How much attention do you give to brain health, function, and development. If you read The Brain Always Wins: Improving your life through better brain management, by John Sullivan and Chris Parker you’ll realize it’s probably nowhere near enough!
I came to this book after hearing comments made by author Sullivan at a sport science conference. Those comments are the subject of this post. I wanted to see what more he had to say on mental toughness, in particular. Actually, from that perspective I was a little disappointed – but only a little. There isn’t a chapter in the book on that subject, but you can pull some nuggets out from a variety of places.
You can think of this book as a combination of an explanation of how the brain influences things and is itself influenced, and a manual for brain health. The first chapter basically explains the brain, its parts, and their functions. After that, the next six chapters each cover specific aspects related to brain health and function.
- Physical Activity
- Rest and Recovery
- Optimum Nutrition
- Cognitive Function
- Emotional Management
- Socialization & Communication
Each chapter is split into two parts. The first part is explanation, while the second part features exercises and activities. Basically, it works to first tell the reader what’s going on related to the focus subject, then shows you how to improve brain health and function in that regard.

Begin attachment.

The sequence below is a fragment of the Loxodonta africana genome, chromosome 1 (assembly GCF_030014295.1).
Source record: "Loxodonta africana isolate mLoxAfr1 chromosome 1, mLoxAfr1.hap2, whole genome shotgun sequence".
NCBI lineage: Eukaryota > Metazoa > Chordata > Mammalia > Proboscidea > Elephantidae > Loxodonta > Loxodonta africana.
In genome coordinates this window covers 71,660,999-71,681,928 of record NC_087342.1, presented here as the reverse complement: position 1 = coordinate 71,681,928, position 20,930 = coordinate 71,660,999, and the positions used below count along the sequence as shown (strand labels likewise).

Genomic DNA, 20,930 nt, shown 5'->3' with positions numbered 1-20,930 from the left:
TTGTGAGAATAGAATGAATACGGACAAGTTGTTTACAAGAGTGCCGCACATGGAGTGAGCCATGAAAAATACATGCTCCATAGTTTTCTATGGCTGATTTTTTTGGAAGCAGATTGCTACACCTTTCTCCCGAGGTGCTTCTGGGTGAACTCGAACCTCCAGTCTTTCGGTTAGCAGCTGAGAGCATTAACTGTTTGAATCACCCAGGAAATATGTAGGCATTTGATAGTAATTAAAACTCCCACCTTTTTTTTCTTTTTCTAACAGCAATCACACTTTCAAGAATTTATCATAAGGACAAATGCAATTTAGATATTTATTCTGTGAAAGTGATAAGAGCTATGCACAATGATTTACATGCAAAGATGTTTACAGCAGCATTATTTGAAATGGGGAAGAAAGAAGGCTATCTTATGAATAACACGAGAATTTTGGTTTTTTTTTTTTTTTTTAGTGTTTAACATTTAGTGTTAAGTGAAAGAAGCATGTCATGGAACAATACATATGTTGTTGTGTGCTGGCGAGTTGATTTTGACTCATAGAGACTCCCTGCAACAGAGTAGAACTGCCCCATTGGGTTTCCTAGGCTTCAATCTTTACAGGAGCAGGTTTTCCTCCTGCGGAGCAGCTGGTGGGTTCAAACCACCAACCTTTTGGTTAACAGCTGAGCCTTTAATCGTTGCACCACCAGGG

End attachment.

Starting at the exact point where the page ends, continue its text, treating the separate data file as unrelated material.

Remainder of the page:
From a reading perspective, each chapter pretty much stands alone. You can read them out of order without any real issue. Or just read the chapter that interests you at the moment. The chapters themselves are fairly lengthy, but broken up enough that you can read in smaller chunks if that’s your pattern.
I definitely think The Brain Always Wins is worth a read – both for yourself and with regards to your work as a coach. I will for sure look at ways to make use of the exercises and activities in my own work.
For more on topics from this book, check out these posts.
- Linking mental toughness to fitness and fatigue
- The influence on those around us
- If you think it’s them you should think some more
- More is not better. Better is better.
- The coaching environment you create matters a lot (not from the book, but talks about a presentation by one of the authors)
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